What You Should Know about Moving into a Condo

So you’re in the market to buy a new home and want to be in the heart of the action or right on the beach. You begin to search online for a house, starting with a price range and the floorplan–the right number of bedrooms and bathrooms, along with the necessary square footage.

During your search, you find several single family homes, but they aren’t really in the location you want to be in and don’t have all the things you want. It’s then you see a condo for sale in your search and it piques your interest–you’d not thought about getting into a condo community.

That begs the question of what it means to own a condo unit and how it differs from a single family home or even a townhome. Of course, you know that they are different in the layout, but there are many other differences between a condo and a single family property.


Let’s start with the ownership aspect of a condo compared to a single family. The word “condo” is obviously a contraction of the term “condominium”, which is actually a legal term for a type of ownership. When you purchase a single family or even a townhome, you are given fee simple rights, meaning you own the property inside and out.

“First and foremost, you must decide where you want to live. From there, find out about the condo and single-family house options in the area. If you want to be in the heart of the city [or by the beach], condos will be more prevalent. However, for the same price, you could potentially find a single-family home just a short commute away.” —Realtor.com

However, a condo owner is given condominium rights, meaning he or she owns from the interior walls in, and not the exterior–the exterior, as well as common areas, are jointly owned with the other unit owners.

Another difference between single family properties and condos is maintenance. Condo communities typically have an association to which the various owners belong. For many people this means having to pay a mortgage and an HOA fee. This raises an objection because of the supposed added cost, however, there’s no escaping this cost, even if you own a single family property that’s not part of an HOA because you’ll have to pay for fixes when they come up.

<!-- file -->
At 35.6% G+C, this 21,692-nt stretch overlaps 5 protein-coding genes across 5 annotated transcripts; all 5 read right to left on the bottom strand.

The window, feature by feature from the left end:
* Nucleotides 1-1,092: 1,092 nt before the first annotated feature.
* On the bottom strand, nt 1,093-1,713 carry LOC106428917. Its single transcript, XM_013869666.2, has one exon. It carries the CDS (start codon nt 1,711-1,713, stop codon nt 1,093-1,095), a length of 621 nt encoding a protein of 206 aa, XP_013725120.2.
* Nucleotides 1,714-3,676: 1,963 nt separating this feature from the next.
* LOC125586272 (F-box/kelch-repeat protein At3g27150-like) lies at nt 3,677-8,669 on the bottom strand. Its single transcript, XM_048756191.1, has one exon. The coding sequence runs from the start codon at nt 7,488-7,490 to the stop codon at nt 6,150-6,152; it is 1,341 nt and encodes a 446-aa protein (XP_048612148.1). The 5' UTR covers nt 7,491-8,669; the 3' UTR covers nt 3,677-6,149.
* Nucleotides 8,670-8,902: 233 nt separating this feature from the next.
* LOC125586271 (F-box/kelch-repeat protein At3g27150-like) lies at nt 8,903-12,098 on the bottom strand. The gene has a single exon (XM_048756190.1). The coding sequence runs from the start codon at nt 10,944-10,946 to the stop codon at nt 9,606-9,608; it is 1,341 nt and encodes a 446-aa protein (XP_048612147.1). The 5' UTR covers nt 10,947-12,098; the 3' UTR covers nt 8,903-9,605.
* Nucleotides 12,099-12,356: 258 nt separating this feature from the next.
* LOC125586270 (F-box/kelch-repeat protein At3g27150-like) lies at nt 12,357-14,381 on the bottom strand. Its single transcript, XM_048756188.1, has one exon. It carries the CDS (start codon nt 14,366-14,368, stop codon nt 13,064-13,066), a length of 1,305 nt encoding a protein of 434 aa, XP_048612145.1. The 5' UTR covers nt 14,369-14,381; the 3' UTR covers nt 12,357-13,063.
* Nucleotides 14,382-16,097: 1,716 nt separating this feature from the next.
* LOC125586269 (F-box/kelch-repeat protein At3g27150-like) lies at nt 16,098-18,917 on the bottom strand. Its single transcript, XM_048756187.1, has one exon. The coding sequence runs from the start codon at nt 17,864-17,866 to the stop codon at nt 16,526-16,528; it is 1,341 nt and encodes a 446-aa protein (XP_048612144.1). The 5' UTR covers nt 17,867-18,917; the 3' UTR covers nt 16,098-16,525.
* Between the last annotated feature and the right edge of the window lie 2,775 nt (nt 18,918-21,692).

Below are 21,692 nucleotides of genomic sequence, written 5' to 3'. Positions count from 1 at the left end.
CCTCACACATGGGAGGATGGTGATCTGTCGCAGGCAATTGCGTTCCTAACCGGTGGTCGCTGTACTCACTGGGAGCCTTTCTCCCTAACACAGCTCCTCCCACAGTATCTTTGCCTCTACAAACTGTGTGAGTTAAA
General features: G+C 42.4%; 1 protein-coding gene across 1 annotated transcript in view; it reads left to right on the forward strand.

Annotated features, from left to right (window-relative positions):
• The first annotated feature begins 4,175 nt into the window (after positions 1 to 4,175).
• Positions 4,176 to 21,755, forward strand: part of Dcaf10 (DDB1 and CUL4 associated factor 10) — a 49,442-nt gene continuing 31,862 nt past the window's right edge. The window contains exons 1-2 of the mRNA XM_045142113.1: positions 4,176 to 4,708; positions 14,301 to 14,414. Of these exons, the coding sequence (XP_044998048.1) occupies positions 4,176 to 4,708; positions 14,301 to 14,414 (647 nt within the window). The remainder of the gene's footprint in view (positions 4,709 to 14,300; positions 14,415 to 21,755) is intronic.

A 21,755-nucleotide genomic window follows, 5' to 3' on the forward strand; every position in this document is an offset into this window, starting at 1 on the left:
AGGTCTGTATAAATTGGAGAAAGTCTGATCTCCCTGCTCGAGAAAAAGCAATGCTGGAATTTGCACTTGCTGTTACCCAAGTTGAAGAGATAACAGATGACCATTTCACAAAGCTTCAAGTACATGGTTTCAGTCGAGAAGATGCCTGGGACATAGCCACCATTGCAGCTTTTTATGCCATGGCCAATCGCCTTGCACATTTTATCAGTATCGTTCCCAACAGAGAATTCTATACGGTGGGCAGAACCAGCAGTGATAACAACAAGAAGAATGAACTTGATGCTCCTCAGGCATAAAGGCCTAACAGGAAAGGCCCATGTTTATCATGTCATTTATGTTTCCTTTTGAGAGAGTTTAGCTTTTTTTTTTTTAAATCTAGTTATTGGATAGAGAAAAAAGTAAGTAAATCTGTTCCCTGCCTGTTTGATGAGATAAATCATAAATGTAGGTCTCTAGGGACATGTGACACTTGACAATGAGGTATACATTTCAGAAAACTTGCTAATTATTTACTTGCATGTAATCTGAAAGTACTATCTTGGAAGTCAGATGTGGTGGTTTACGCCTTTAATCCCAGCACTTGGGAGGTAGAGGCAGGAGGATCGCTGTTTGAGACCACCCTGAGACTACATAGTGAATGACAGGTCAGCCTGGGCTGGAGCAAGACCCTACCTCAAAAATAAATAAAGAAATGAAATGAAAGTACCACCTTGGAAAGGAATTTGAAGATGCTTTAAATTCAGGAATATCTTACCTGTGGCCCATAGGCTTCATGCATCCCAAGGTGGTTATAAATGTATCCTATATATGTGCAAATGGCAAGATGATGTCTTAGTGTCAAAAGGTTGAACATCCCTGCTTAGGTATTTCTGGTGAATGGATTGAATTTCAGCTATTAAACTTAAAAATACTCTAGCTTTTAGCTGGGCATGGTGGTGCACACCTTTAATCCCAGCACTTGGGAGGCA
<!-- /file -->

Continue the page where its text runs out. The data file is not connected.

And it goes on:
In other words, an HOA fee is a dedicated savings plan, allowing money to be put away for the inevitable. After all, it’s not if the roof begins to leak, it’s when the roof begins to leak. Sure, you won’t be able to change the color of the exterior, but you won’t have to do the paving when the parking lot is up for a refresh.


If you’re still in on purchasing a condo, then here are some tips for finding the right community and right unit to fit your lifestyle:

  • Get busy getting declustered. No matter the type of property you currently live in, it’s more than likely you’ve got a lot of stuff. Hold a garage sale and donate stuff to charity to lighten the load when you move.
  • Think about going up in size. If you are currently in a two bedroom, two bathroom home, consider purchasing a condo unit with at least one more bedroom or a den or office. You won’t have the garage to pile stuff into and you won’t have an attic in most cases. Even if you just bring the bare essentials, you will eventually accumulate more belongings. In addition, go up a little in square footage to give you ample room.
  • Consider the condo’s layout. You’ll want to avoid a couple of things in units entirely. A long hallway is nearly assuredly a space waster and probably an awkward dividing wall. Also, avoid angled walls in the bedrooms especially because they can present a real challenge for furniture placement.
  • Think about parking. Single family homes have a dedicated driveway and/or garage, while condo communities might have dedicated covered parking. The number of spaces will depend on the building.
  • Don’t ignore the future. Think about selling down the road, and what will be the most attractive features to potential buyers. The more resident amenities and the better the building is maintained, the more things you have as selling points.

When you’re ready to buy a condo here in Sarasota, it’s best to have an experienced professional that knows the area and communities well. Contact us for a free consultation and we’ll help you find the right condo unit with all your must-haves and is within your budget. We can also assist you in selling your current home.